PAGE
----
Reporting Organizations by County for 2016

Figure 3: States with the Highest Number of Animals Reported

States with the Highest Number of Animals Reported

Organizational Size:

The distribution of organizational size as measured by total intake is shown in Figure 4 The majority of the reporting organizations (30.5%) were small (Greater than 50 animals per year). Of the organizations that report less than 50 animals per year, 23.1% classified themselves as Rescues. California, Texas, and Florida had more reported intakes than any other states.

Figure 4: Distribution of Organizations by Annual Intake Numbers

Distribution of Organizations by Annual Intake Numbers
 
Intake Trends:
 
The total intake reported to SAC for 2016 was 2,681,052 animals. Table 2 summarizes the intake data by intake method and type of organization. Organizations that were either Government Animal Services or Shelters/Rescues with Government Contracts made up 62.7% of the total animal intake (33.9% from Government Animal Services, 28.1% from Shelters with Government Contracts and 0.7% from Rescues with Government Contracts). Shelters without Government Contracts brought in 23.8% of the total intake and Rescues without Government Contracts brought in 12.4%. 1.1% of the intake was reported by organizations whose organization type was Unspecified.

There was a substantial difference in the size of the organization based on its type. Government Animal Services were the largest intake facilities (mean 4,019, median 1,803, max 44,278) followed by Shelters with Government Contracts (mean 3,356, median 1,769, max 28,843), Shelters without Government Contracts (mean 3,100, median 556, max 21,984), Rescues with Government Contracts (mean 557, median 180, max 5,186), organizations with an Unspecified organization type (mean 527, median 139, max 5,080) and finally Rescues without Government Contracts (mean 245, median 180, max 6,881).

In general, organizations that were involved in governmental operations handled significantly more animals than organizations that do not, probably highlighting that many of these organizations are required by statute or contract to be open admission or perform animal control services.

The most common source of intake was from strays at 1,345,557, which made up 50.2% of the total intake. Owner relinquishments at 660,807 made up 24.6% and transfers in at 435,810 made up 24.6%. There were 72,067 owner intended euthanasias representing 2.7% of the intake. There were 166,811 intakes, or 6.2%, that were classified as “other.”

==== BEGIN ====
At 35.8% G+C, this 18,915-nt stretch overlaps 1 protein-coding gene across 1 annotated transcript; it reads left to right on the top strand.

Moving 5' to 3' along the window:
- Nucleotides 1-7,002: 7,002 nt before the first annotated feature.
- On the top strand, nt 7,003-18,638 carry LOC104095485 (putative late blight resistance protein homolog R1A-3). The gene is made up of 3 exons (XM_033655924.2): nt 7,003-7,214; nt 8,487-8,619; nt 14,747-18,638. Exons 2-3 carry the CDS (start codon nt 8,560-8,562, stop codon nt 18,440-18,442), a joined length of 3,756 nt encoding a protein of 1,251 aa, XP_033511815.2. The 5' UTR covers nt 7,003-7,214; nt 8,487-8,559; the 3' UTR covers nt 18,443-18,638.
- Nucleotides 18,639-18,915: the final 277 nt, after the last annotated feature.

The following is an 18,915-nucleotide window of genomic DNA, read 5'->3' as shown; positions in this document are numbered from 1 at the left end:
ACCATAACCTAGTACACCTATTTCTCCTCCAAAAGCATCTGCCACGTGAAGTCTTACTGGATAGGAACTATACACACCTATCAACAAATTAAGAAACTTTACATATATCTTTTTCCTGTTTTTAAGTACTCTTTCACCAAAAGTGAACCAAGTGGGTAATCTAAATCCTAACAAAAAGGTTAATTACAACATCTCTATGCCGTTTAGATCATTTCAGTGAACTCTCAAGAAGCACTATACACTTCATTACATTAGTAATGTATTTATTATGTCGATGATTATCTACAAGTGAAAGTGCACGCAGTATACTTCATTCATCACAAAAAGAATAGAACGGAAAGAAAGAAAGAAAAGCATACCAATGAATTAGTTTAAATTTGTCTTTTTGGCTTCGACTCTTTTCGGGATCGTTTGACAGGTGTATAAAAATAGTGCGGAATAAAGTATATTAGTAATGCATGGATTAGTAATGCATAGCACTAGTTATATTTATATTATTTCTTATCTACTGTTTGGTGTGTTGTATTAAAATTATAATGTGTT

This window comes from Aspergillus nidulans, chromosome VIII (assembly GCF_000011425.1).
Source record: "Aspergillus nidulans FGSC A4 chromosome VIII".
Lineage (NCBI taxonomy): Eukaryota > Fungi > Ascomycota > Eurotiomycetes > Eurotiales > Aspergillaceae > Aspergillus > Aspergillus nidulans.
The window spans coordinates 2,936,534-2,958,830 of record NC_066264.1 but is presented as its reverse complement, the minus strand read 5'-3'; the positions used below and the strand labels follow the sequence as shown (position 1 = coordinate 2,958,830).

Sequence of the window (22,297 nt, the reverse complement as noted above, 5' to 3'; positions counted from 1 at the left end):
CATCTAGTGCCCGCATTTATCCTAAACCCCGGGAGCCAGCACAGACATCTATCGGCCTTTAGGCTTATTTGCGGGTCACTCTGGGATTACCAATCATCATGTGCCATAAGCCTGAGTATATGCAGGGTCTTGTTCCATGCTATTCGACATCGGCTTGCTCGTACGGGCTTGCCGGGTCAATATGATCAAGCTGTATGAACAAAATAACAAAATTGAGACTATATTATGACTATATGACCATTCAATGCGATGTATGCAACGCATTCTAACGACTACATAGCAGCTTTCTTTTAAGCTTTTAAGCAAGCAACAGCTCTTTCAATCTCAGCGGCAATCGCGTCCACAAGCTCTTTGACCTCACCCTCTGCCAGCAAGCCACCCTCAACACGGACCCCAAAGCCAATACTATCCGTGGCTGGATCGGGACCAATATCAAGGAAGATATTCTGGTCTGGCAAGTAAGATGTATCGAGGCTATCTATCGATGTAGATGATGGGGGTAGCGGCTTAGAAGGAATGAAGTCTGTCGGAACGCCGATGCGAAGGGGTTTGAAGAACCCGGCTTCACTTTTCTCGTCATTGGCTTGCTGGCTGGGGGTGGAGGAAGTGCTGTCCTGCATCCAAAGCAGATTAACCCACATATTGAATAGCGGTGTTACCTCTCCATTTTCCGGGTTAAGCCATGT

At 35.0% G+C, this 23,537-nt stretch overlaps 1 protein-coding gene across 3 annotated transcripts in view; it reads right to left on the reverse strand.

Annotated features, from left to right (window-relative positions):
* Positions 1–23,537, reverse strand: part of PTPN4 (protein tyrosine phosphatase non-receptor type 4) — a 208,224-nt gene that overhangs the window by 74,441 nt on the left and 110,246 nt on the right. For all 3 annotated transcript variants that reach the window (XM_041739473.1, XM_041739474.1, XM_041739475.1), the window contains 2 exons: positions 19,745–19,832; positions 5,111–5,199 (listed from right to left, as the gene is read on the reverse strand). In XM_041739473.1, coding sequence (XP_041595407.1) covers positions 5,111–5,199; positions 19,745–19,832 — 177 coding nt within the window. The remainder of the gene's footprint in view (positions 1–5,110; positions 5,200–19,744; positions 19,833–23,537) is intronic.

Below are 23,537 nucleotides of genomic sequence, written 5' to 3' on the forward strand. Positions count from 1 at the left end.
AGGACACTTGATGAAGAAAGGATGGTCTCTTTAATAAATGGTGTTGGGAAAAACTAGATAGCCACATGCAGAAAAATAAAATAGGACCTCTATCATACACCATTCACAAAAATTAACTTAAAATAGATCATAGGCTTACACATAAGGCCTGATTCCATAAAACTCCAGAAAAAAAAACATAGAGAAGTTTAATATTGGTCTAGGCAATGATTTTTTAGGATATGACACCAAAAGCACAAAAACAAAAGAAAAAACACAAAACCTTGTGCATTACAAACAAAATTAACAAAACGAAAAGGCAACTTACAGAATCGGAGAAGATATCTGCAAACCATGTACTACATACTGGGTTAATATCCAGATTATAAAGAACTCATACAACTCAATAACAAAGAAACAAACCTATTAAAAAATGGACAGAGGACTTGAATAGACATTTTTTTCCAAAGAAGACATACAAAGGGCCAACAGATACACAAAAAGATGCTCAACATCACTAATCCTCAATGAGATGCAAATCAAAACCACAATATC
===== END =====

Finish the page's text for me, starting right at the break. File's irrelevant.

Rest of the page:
Table 2: Summary of 2016 Intake Data

Summary of 2016 Intake Data

Species and Age Distribution:

The Basic Data Matrix requires the reporting of data by species and age. In 2016, there were 1,422,671 dog intakes and 1,258,381 cat intakes. Adjusting these numbers by removing transfers in to the shelter they are 1,139,871 and 1,105,371 respectively. It is interesting that cat and dog intake was nearly equal in total, but Government Animal Services brought in more dogs than cats by a substantial margin. In contrast, Shelters without Government Contracts brought in far more cats than dogs. Figure 5 shows the intake numbers by species and organization type.

Figure 5: Adjusted Intake by Species and Organization Type

Adjusted Intake by Species and Organization Type

Community Need Indicator:

Although the sample set is currently too sparse and organizationally biased to make highly specific assessments of community need, one important indicator of need is the number of juvenile animals that are entering the system. It can be assumed that the higher percentage of juvenile animals entering the system reflects a much higher overall need in the community because: (a) it suggests that the overall fertility of the animal population in that community is higher, resulting in more uncontrolled breeding and a higher percentage of juvenile animals and (b) the ability for that community to absorb homeless animals is low as indicated by the high percentage of highly placeable animals entering the system. The specific nature of the need cannot be determined from the current dataset. Table 3 shows the breakdown of intakes by cat, kitten, dog, and puppy by organization type. For the purposes of this analysis, we decided to include all of the “age unknown” animals into the adult category. We also adjusted the overall intake by removing any intakes from transfer into the organization. A kitten, puppy, and juvenile ratio was calculated by dividing the juvenile intake by the total intake for that group. In other words, the kitten ratio is the total reported kittens divided by the total of all reported cats; the juvenile ratio was the combination of all the kitten and puppies divided by the total intake.